Moby Thesaurus II by Grady Ward, 1.0:

70 Moby Thesaurus words for "I": I myself, ace, alter, alter ego, alterum, anima, anima humana, atman, atom, ba, better self, breath, breath of life, buddhi, divine breath, ego, ethical self, he, heart, her, herself, him, himself, inner man, inner self, it, jiva, jivatma, khu, manes, me, mind, monad, my humble self, myself, nephesh, no other, none else, nothing else, nought beside, number one, one, one and only, oneself, other self, ourselves, pneuma, psyche, purusha, ruach, self, shade, shadow, she, soul, spirit, spiritual being, spiritus, subconscious self, subliminal self, superego, the self, them, themselves, they, unit, you, yours truly, yourself, yourselves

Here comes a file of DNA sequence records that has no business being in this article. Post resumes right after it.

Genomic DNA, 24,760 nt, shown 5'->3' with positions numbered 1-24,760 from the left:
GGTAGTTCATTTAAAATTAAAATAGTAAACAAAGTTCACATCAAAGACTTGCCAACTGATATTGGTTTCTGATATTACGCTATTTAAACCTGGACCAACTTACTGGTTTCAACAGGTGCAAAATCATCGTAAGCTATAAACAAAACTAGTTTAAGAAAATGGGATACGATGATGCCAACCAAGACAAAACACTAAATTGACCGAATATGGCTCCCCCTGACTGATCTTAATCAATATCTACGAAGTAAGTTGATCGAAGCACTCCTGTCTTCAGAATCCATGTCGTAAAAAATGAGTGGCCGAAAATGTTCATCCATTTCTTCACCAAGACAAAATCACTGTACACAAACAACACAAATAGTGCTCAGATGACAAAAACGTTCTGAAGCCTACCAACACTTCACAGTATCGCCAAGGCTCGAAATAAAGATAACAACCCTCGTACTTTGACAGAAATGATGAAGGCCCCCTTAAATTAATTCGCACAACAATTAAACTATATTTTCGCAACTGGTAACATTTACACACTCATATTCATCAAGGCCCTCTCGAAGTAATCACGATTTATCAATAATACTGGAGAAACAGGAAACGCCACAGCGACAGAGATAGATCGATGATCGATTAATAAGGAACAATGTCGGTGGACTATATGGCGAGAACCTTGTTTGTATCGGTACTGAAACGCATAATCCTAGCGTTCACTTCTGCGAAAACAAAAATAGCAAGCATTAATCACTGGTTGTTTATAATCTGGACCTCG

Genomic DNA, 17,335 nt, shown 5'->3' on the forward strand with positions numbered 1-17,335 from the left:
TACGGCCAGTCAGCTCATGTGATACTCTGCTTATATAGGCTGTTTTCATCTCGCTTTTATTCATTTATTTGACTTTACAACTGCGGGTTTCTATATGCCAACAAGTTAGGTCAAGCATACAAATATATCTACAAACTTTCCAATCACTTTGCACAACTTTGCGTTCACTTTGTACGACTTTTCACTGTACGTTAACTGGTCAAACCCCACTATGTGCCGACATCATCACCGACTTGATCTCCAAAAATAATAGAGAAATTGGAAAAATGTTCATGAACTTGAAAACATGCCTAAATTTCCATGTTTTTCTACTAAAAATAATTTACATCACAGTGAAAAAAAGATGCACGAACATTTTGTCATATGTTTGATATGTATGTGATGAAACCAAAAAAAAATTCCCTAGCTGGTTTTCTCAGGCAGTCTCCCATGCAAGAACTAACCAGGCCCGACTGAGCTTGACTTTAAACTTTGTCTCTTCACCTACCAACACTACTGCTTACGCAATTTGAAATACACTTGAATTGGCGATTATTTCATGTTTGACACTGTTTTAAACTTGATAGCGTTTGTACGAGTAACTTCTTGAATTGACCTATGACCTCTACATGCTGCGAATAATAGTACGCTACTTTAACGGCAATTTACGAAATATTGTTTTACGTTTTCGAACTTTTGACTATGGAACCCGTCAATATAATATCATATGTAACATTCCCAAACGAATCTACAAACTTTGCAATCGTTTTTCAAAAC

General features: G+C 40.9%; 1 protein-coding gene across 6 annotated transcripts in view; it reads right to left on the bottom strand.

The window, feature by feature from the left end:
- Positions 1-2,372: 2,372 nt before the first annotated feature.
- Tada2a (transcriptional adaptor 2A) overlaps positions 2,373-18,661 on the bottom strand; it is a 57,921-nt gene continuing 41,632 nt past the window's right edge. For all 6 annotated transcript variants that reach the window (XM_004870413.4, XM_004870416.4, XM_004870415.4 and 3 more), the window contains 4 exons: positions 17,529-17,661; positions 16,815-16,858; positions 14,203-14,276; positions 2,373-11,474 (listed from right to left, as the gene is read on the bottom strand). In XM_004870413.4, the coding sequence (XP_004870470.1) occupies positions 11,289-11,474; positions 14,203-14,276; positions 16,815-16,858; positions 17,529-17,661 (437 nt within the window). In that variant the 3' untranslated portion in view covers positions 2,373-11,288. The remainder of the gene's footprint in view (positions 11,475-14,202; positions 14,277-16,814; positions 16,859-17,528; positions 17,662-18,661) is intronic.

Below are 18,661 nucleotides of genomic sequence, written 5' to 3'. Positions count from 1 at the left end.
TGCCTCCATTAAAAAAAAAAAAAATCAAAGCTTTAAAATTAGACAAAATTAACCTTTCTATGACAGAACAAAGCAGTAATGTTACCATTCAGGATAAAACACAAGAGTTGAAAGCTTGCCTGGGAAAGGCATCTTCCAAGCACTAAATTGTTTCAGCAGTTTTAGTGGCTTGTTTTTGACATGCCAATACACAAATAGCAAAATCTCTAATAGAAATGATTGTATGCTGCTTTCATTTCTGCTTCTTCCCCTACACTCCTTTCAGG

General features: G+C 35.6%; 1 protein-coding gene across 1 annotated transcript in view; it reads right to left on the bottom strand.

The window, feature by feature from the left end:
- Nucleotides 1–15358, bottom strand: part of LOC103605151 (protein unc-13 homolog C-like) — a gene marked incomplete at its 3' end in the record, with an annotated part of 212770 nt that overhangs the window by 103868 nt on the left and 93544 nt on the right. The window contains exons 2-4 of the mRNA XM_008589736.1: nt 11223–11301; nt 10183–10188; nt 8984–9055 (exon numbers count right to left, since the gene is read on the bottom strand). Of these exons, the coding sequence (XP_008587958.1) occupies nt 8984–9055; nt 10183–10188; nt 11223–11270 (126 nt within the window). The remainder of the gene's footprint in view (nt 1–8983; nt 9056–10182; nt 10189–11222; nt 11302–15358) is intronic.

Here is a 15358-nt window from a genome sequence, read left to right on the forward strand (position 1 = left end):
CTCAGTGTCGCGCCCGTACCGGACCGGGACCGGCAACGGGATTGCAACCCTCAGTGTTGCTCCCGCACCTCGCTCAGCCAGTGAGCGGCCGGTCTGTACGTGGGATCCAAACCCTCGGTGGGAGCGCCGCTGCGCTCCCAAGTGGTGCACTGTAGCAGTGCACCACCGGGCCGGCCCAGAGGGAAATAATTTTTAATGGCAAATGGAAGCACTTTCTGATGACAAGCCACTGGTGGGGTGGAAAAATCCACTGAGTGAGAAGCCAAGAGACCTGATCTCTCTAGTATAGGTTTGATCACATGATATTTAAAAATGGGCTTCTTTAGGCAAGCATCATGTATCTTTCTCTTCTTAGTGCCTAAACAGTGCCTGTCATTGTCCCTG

The Devil's Dictionary (1881-1906):

I is the first letter of the alphabet, the first word of the language, the first thought of the mind, the first object of affection. In grammar it is a pronoun of the first person and singular number. Its plural is said to be _We_, but how there can be more than one myself is doubtless clearer to the grammarians than it is to the author of this incomparable dictionary. Conception of two myselfs is difficult, but fine. The frank yet graceful use of "I" distinguishes a good writer from a bad; the latter carries it with the manner of a thief trying to cloak his loot.